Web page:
Intrathecal administration of drugs. For single injections of muscimol (Sigma-Aldrich, St. Louis, MO) or zVAD (MP Biomedicals, Irvine, CA), we inserted polyethylene catheters (PE-10) in the lumbar subarachnoid space with the catheter tip positioned dorsally at spinal level L3. We implanted osmotic minipumps (Alzet, Cupertino, CA) subcutaneously for continuous delivery of 500 ng/h zVAD (Li et al., 2000), dizocilpine (MK-801; 10 nmol/h; Sigma-Aldrich), or vehicle and connected them to an intrathecally placed catheter. Continuous drug treatment started at the time of nerve injury. Animals treated with MK-801 received an additional bolus injection of MK-801 (1 mg/kg, i.p.) before the pump implantation. After completion of the experiments, we confirmed the location of the catheter tip. Animals with neurological deficits after catheter implantation were excluded.
Detection of apoptosis. After transcardial perfusion with 4% paraformaldehyde, we dissected the spinal cord and collected serial transverse cryosections (10 μm) of the L4 and L5 segments. We used the ApopTag Fluorescein In Situ kit (Chemicon, Temecula, CA) to identify apoptotic nuclei by terminal deoxynucleotidyl transferase-mediated X-dUTP nick end labeling (TUNEL) and chromatin staining with bisbenzimide (Hoechst 33342; Chemicon) and counted apoptotic profiles in laminas I-III of the dorsal horn on samples of 10 sections selected in a uniform random manner. We immunolabeled neurons using a monoclonal antibody against neuron-specific nuclear protein (NeuN; 1:1000; Chemicon). Active caspase-3 was stained with a polyclonal antibody (1:500; Cell Signaling Technology, Beverly, MA).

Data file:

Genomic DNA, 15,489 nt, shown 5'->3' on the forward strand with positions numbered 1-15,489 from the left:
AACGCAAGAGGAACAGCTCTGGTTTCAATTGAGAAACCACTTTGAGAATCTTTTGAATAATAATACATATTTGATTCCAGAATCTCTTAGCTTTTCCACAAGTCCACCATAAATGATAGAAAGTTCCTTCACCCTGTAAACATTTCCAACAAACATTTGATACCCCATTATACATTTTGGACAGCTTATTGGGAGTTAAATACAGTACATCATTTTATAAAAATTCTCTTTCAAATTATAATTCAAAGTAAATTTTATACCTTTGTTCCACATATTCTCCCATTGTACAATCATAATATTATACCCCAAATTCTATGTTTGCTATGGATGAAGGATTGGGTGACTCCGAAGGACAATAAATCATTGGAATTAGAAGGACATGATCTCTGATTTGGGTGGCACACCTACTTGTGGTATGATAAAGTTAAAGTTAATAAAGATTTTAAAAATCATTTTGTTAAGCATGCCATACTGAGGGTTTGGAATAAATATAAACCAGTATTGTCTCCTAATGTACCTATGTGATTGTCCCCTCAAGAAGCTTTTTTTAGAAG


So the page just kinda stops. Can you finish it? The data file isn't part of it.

Disector counts. For total neuron counts, we perfused animals with 1.25% glutaraldehyde and 1% paraformaldehyde. We stained four uniform random vibratome sections (100 μm) of the L4 spinal cord free-floating, using peroxidase-antiperoxidase immunohistochemistry for NeuN (1:2000). Stained vibratome sections were embedded in a mixture of Epon and Araldite and sectioned at 1 μm thickness. Photographs of two 1 μm sections (reference and look-up) separated by three intermediate sections were used to construct montages. The midpoints of lamina II-III and III-IV boundaries were connected with a straight line. Because the sciatic nerve projects medially in the L4 dorsal horn, we counted NeuN-immunolabeled neurons in the medial half of laminas I-III as delineated previously (Coggeshall et al., 2001).